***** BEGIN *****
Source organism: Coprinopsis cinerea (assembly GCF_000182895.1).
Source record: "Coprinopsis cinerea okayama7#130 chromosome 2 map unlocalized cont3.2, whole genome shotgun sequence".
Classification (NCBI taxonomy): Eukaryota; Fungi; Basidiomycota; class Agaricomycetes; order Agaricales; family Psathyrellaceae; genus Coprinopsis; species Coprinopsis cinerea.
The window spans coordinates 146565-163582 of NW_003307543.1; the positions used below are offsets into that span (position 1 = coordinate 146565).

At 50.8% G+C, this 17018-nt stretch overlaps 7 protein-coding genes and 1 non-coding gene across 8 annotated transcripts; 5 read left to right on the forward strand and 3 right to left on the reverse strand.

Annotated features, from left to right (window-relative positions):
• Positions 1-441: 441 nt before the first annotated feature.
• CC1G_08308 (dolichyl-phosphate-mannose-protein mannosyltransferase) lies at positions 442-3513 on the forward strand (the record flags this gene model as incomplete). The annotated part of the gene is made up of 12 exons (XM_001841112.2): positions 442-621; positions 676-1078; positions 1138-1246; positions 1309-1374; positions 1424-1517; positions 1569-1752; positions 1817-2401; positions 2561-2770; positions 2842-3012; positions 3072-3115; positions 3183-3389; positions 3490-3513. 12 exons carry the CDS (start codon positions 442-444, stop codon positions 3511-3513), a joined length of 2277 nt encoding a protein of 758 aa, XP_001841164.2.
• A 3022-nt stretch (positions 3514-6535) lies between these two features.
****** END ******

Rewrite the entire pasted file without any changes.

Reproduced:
Source organism: Coprinopsis cinerea (assembly GCF_000182895.1).
Source record: "Coprinopsis cinerea okayama7#130 chromosome 2 map unlocalized cont3.2, whole genome shotgun sequence".
Classification (NCBI taxonomy): Eukaryota; Fungi; Basidiomycota; class Agaricomycetes; order Agaricales; family Psathyrellaceae; genus Coprinopsis; species Coprinopsis cinerea.
The window spans coordinates 146565-163582 of NW_003307543.1; the positions used below are offsets into that span (position 1 = coordinate 146565).

At 50.8% G+C, this 17018-nt stretch overlaps 7 protein-coding genes and 1 non-coding gene across 8 annotated transcripts; 5 read left to right on the forward strand and 3 right to left on the reverse strand.

Annotated features, from left to right (window-relative positions):
• Positions 1-441: 441 nt before the first annotated feature.
• CC1G_08308 (dolichyl-phosphate-mannose-protein mannosyltransferase) lies at positions 442-3513 on the forward strand (the record flags this gene model as incomplete). The annotated part of the gene is made up of 12 exons (XM_001841112.2): positions 442-621; positions 676-1078; positions 1138-1246; positions 1309-1374; positions 1424-1517; positions 1569-1752; positions 1817-2401; positions 2561-2770; positions 2842-3012; positions 3072-3115; positions 3183-3389; positions 3490-3513. 12 exons carry the CDS (start codon positions 442-444, stop codon positions 3511-3513), a joined length of 2277 nt encoding a protein of 758 aa, XP_001841164.2.
• A 3022-nt stretch (positions 3514-6535) lies between these two features.